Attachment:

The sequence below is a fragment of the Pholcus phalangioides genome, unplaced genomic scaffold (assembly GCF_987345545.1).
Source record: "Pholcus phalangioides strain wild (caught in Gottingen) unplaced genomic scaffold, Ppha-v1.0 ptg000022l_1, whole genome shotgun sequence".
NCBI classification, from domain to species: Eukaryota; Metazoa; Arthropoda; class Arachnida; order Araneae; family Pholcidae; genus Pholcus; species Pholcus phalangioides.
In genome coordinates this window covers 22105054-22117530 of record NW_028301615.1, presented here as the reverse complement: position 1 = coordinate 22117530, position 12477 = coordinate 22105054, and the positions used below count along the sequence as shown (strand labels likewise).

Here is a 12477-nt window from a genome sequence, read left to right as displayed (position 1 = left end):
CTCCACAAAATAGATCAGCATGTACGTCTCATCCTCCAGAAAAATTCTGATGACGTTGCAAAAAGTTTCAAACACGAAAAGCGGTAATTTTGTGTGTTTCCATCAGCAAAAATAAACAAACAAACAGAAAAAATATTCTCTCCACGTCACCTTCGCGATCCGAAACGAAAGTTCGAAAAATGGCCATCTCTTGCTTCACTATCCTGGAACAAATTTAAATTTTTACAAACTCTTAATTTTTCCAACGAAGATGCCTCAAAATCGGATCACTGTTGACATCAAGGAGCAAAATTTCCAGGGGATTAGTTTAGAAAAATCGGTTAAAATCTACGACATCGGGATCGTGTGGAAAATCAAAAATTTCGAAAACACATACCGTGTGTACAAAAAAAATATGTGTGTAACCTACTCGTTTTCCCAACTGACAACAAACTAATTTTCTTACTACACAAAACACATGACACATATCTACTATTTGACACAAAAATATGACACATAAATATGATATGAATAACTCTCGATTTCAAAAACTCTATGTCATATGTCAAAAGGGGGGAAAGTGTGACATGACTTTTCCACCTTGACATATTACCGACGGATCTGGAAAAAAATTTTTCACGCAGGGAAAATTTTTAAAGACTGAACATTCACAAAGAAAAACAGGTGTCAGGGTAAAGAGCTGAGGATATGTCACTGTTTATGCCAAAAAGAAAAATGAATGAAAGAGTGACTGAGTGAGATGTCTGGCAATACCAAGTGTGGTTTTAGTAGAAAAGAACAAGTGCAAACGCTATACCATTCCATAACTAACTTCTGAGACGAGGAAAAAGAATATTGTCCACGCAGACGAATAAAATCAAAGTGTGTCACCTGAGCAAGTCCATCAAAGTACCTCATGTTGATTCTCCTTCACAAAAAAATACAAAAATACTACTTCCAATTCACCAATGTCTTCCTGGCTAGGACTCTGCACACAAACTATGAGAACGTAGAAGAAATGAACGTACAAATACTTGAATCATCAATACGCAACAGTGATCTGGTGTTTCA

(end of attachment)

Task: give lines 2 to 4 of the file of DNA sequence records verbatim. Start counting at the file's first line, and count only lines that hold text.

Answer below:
Source record: "Pholcus phalangioides strain wild (caught in Gottingen) unplaced genomic scaffold, Ppha-v1.0 ptg000022l_1, whole genome shotgun sequence".
NCBI classification, from domain to species: Eukaryota; Metazoa; Arthropoda; class Arachnida; order Araneae; family Pholcidae; genus Pholcus; species Pholcus phalangioides.
In genome coordinates this window covers 22105054-22117530 of record NW_028301615.1, presented here as the reverse complement: position 1 = coordinate 22117530, position 12477 = coordinate 22105054, and the positions used below count along the sequence as shown (strand labels likewise).